I've heard a few demos. Throw out the price and the brand/name, etc...and yeah, I think it sounds good. I remain a huge fan of Yamaha and think their guitars are vastly underrated. It's just a shame that they went in this direction because they've always had a problem in the U.S. with marketability and price point. As in, people who actually try out their stuff like it, but their $350 and $600 guitars are a tough sell to buy something with the name of a Japanese conglomerate on the headstock instead of Fender, PRS, etc.

    With the THR10, they really had made some headway and built up goodwill. People laughed at the THR10 when it was first unveiled, but the impressions were overwhelmingly positive once it launched. I think they just fell in love with the idea that they could make a high-wattage head, and they focused time and energy on that instead of making some common sense improvements to an entirely new category of amp that they had carved out for themselves.
     
    savofenno likes this.

  9. foundjoe

    foundjoe Tele-Holic

    632
    Apr 28, 2013
    Kansas
    Here's the web page with more details about this new amp head:

    THR Head
     
    savofenno likes this.

  10. macdog

    macdog Tele-Holic

    622
    Sep 21, 2007
    Melbourne, Australia
    This. I adopt a wait and see; the amp could be brilliant.
     
    savofenno likes this.

  11. lefty73

    lefty73 Tele-Holic

    Age:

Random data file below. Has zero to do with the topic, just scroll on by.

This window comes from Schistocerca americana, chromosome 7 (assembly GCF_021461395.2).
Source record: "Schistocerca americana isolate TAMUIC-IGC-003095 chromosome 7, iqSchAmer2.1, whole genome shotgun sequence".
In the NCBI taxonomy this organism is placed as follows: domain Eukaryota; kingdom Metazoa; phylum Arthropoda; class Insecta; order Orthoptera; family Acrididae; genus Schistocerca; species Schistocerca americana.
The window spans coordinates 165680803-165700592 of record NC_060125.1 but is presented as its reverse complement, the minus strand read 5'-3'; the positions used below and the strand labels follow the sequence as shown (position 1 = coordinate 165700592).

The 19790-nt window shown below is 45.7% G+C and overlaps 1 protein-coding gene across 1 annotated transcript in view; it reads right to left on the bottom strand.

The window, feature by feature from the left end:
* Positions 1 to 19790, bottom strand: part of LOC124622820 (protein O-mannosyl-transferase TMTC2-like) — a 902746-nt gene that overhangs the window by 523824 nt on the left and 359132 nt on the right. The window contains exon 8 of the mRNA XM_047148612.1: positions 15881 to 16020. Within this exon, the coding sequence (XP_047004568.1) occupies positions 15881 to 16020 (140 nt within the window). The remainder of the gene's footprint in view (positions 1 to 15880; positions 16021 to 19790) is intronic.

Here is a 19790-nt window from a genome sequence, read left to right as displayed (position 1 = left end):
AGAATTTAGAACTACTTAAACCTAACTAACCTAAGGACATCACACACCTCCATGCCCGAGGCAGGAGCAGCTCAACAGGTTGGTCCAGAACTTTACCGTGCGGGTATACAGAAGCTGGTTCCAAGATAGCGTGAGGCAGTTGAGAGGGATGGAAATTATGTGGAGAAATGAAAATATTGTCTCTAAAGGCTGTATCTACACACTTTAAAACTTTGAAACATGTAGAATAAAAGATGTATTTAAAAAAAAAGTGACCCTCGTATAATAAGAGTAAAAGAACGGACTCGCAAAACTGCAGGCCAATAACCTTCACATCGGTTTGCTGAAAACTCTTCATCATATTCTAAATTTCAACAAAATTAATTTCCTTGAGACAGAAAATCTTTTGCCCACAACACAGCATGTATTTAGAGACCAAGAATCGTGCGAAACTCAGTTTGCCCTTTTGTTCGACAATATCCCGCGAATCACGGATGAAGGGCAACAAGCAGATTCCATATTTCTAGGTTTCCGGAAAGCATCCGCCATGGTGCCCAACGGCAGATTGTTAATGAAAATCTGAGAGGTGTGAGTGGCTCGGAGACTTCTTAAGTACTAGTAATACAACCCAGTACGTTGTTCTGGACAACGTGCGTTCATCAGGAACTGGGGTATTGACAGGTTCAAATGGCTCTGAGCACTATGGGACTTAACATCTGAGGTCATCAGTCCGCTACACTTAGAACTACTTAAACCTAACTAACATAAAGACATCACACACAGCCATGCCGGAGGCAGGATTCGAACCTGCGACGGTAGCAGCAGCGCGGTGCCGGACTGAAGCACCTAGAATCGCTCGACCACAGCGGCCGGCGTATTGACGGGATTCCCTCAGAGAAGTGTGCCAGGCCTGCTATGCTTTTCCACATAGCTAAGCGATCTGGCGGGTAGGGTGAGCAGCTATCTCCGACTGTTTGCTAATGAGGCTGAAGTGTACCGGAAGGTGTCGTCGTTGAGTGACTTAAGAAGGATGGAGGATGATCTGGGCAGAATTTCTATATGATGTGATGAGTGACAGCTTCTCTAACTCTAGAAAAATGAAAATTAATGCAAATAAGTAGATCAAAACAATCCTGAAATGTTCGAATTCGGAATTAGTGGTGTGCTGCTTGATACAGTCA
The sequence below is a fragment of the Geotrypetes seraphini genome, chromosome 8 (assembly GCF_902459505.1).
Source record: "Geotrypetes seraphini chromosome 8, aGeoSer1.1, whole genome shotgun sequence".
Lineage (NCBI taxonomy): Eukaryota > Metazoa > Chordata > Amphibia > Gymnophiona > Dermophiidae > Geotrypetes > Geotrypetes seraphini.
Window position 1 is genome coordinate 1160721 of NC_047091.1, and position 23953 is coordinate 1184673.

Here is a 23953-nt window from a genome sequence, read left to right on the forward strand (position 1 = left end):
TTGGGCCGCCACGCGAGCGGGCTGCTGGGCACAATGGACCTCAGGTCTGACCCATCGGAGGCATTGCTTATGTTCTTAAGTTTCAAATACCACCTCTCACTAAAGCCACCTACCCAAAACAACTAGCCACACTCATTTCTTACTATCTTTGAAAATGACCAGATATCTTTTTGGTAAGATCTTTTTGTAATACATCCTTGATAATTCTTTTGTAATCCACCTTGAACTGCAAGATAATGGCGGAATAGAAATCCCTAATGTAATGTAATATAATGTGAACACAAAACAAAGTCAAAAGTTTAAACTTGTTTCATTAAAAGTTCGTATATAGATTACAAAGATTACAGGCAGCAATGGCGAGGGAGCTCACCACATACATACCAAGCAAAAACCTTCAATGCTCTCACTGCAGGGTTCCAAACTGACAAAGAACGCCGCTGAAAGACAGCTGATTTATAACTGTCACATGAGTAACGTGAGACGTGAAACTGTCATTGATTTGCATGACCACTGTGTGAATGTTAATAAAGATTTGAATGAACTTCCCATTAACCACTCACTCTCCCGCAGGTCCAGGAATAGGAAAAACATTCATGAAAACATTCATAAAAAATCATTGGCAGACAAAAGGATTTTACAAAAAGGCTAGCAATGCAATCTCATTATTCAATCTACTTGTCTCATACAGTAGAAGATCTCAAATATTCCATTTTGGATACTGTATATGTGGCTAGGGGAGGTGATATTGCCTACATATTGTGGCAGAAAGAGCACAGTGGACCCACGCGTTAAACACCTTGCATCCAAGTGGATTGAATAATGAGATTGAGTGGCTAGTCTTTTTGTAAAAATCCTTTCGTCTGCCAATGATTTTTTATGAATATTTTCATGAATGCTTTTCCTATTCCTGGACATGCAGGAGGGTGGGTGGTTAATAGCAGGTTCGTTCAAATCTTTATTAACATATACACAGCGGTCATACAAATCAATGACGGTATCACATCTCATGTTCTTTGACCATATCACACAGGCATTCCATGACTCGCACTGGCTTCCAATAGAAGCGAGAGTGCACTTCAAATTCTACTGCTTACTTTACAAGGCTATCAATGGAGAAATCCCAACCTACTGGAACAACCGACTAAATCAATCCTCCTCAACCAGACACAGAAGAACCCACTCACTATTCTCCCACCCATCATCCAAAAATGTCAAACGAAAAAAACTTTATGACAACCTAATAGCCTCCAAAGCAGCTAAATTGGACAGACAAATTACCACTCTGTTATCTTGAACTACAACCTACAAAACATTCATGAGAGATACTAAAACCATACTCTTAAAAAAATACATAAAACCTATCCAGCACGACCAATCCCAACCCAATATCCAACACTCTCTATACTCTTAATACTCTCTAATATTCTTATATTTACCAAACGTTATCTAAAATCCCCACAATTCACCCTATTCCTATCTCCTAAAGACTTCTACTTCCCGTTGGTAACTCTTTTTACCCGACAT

44
    988
    Jan 19, 2011
    03842
    Years ago I had a Yamaha DG60-112 and it remains one of the finest solid-state amps I have ever played. I miss it; I sold it on Ebay to fund the purchase of other music gear. In hindsight, I should've kept it. Dang. Fun fact: luminaries such as Allan Holdsworth and Ty Tabor were on board with the DG amp series for a brief time.

    Seeing the THR100 head immediately brought back memories of the DG series. Similar in tone (at least what I heard on the video) and physical layout. I think Yamaha "gets it" with the THR series, and intro'ing the platform with some lunchbox style amps is a stroke of genius. See what the demand is for the smaller boxes, and if people legitimately dig the tones, spend a few extra R&D dollars to give it the muscle to really move some air.

    I'm with macdog on this one: wait and see, and it could be great.
     

  12. foundjoe

    foundjoe Tele-Holic

    632
    Apr 28, 2013
    Kansas
    The new dual THR head has an almost identical knob layout as the DG series. It looks like they just repackaged the DG with cosmetics that match the THR combos and gave the new head fewer voice settings than the DG. Did the DG retail for as much as the new THR head? It doesn't really look like they're breaking any new ground, and I'm still not understanding why the handle is on the side of the amp head.